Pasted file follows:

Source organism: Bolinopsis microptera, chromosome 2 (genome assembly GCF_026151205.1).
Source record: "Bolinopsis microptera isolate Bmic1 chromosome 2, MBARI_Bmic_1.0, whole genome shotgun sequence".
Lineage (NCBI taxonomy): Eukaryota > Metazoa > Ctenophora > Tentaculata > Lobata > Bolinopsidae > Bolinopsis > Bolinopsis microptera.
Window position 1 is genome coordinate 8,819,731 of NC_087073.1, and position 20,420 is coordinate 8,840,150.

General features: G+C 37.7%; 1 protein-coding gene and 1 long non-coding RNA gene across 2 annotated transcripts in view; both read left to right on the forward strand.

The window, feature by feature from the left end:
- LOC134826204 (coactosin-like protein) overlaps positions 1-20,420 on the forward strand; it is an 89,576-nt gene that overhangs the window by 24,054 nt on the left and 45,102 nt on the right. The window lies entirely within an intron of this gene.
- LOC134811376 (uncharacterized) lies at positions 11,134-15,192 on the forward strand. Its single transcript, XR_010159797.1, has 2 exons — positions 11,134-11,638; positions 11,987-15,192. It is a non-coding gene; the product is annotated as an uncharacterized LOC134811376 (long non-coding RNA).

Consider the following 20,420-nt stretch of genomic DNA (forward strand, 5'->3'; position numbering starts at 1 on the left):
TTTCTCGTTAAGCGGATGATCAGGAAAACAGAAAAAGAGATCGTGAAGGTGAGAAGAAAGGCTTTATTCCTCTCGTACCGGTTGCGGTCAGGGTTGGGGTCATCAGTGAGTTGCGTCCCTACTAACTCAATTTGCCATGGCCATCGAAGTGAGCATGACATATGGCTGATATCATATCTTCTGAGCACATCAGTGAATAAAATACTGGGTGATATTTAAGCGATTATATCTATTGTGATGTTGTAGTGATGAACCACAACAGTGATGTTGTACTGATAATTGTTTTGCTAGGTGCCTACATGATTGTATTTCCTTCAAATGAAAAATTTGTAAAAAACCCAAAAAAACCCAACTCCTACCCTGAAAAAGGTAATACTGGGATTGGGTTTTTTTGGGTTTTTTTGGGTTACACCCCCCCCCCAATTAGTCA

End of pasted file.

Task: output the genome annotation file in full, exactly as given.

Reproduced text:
Source organism: Bolinopsis microptera, chromosome 2 (genome assembly GCF_026151205.1).
Source record: "Bolinopsis microptera isolate Bmic1 chromosome 2, MBARI_Bmic_1.0, whole genome shotgun sequence".
Lineage (NCBI taxonomy): Eukaryota > Metazoa > Ctenophora > Tentaculata > Lobata > Bolinopsidae > Bolinopsis > Bolinopsis microptera.
Window position 1 is genome coordinate 8,819,731 of NC_087073.1, and position 20,420 is coordinate 8,840,150.

General features: G+C 37.7%; 1 protein-coding gene and 1 long non-coding RNA gene across 2 annotated transcripts in view; both read left to right on the forward strand.

The window, feature by feature from the left end:
- LOC134826204 (coactosin-like protein) overlaps positions 1-20,420 on the forward strand; it is an 89,576-nt gene that overhangs the window by 24,054 nt on the left and 45,102 nt on the right. The window lies entirely within an intron of this gene.
- LOC134811376 (uncharacterized) lies at positions 11,134-15,192 on the forward strand. Its single transcript, XR_010159797.1, has 2 exons — positions 11,134-11,638; positions 11,987-15,192. It is a non-coding gene; the product is annotated as an uncharacterized LOC134811376 (long non-coding RNA).

Consider the following 20,420-nt stretch of genomic DNA (forward strand, 5'->3'; position numbering starts at 1 on the left):
TTTCTCGTTAAGCGGATGATCAGGAAAACAGAAAAAGAGATCGTGAAGGTGAGAAGAAAGGCTTTATTCCTCTCGTACCGGTTGCGGTCAGGGTTGGGGTCATCAGTGAGTTGCGTCCCTACTAACTCAATTTGCCATGGCCATCGAAGTGAGCATGACATATGGCTGATATCATATCTTCTGAGCACATCAGTGAATAAAATACTGGGTGATATTTAAGCGATTATATCTATTGTGATGTTGTAGTGATGAACCACAACAGTGATGTTGTACTGATAATTGTTTTGCTAGGTGCCTACATGATTGTATTTCCTTCAAATGAAAAATTTGTAAAAAACCCAAAAAAACCCAACTCCTACCCTGAAAAAGGTAATACTGGGATTGGGTTTTTTTGGGTTTTTTTGGGTTACACCCCCCCCCCAATTAGTCA